Different Ways of Hydrogen Bonding in Water - Why Does Warm Water Freeze Faster than Cold Water?


The properties of liquid water are intimately related to the H-bond network among the individual water molecules. Utilizing vibrational spectroscopy and modeling water with DFT-optimized water clusters (6-mers and 50-mers), 16 out of a possible 36 different types of H-bonds are identified and ordered according to their intrinsic strength. The strongest H-bonds are obtained as a result of a concerted push-pull effect of four peripheral water molecules, which polarize the electron density in a way that supports charge transfer and partial covalent character of the targeted H-bond. For water molecules with tetra- and pentacoordinated O atoms, H-bonding is often associated with a geometrically unfavorable positioning of the acceptor lone pair and donor σ*(OH) orbitals so that electrostatic rather than covalent interactions increasingly dominate H-bonding. There is a striking linear dependence between the intrinsic strength of H-bonding as measured by the local H-bond stretching force constant and the delocalization energy associated with charge transfer. Molecular dynamics simulations for 1000-mers reveal that with increasing temperature weak, preferentially electrostatic H-bonds are broken, whereas the number of strong H-bonds increases. An explanation for the question why warm water freezes faster than cold water is given on a molecular basis.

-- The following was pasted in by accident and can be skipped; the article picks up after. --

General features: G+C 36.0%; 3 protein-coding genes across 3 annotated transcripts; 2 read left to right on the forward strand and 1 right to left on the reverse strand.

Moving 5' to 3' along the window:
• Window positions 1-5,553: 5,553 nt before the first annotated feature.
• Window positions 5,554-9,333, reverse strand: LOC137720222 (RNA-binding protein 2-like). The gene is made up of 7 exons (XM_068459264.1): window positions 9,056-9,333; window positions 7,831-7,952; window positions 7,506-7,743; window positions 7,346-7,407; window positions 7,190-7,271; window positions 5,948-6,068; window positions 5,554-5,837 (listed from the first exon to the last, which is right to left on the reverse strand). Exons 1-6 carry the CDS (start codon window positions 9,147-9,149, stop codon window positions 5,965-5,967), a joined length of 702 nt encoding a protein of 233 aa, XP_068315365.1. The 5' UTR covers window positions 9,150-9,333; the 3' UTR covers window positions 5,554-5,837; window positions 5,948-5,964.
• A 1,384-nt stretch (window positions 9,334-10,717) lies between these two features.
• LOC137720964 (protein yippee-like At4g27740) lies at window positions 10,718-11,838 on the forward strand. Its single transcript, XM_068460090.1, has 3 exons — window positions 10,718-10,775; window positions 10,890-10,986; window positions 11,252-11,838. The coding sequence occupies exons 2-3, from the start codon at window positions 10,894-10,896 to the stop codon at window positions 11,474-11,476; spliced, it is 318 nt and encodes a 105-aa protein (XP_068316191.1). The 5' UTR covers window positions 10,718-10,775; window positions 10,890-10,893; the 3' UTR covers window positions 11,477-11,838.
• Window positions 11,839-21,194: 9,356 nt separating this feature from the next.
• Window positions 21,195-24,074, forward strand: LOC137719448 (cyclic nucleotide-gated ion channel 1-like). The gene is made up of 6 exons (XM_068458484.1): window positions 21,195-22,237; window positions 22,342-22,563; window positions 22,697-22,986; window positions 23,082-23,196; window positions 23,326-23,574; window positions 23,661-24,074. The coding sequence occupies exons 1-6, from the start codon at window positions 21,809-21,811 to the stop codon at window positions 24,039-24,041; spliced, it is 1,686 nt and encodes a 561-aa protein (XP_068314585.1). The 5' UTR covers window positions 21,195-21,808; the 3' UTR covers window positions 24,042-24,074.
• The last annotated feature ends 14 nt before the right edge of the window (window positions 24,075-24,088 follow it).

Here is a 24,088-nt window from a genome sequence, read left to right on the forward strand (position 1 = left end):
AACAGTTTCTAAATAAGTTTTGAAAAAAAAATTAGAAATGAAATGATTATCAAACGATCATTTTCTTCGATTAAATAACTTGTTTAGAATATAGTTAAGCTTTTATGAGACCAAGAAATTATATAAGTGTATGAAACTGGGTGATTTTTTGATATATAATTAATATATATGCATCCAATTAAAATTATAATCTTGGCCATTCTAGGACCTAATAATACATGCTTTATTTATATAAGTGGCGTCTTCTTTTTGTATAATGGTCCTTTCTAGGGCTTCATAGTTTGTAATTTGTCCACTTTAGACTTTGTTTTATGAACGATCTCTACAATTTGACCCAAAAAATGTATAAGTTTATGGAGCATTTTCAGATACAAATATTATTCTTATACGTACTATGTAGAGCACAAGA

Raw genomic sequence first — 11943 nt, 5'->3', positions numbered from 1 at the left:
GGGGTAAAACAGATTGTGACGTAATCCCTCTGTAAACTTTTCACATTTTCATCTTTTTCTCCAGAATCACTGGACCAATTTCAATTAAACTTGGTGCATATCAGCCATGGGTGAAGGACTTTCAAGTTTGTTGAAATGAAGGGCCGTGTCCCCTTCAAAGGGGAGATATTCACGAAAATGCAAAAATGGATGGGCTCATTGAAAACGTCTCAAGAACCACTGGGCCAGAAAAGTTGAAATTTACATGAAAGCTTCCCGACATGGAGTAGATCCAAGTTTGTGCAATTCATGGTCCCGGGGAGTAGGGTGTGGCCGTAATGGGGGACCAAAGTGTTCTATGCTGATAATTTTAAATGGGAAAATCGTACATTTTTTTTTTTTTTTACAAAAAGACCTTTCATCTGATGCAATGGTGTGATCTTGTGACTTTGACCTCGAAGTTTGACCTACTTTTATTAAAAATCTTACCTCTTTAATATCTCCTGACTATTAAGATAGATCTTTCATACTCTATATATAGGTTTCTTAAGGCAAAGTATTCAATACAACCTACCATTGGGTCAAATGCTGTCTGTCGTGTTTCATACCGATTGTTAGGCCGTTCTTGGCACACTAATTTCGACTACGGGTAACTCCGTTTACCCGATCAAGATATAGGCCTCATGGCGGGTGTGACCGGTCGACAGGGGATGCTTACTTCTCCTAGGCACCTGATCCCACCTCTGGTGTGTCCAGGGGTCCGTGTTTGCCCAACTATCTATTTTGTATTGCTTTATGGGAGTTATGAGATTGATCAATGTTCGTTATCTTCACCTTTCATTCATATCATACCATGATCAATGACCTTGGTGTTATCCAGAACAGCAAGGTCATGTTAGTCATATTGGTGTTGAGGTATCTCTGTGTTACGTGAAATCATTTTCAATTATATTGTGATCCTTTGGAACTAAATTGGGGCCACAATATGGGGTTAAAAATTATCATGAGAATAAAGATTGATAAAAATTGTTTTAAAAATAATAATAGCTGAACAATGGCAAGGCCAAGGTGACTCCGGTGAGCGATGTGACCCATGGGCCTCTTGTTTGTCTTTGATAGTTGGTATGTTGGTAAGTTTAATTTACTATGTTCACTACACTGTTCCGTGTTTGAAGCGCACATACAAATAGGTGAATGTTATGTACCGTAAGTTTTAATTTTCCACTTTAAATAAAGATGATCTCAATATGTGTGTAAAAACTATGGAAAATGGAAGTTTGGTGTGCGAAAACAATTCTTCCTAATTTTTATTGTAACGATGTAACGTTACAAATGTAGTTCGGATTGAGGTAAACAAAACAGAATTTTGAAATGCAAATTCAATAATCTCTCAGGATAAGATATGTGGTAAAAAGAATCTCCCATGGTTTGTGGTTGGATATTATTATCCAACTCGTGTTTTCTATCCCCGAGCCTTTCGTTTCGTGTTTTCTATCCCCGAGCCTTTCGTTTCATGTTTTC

DOI: 10.1021/acs.jctc.6b00735

Cite this paper

@article{Tao2017DifferentWO, title={Different Ways of Hydrogen Bonding in Water - Why Does Warm Water Freeze Faster than Cold Water?}, author={Yunwen Tao and Wenli Zou and Junteng Jia and Wei Li and Dieter Cremer}, journal={Journal of chemical theory and computation}, year={2017}, volume={13 1}, pages={55-76} }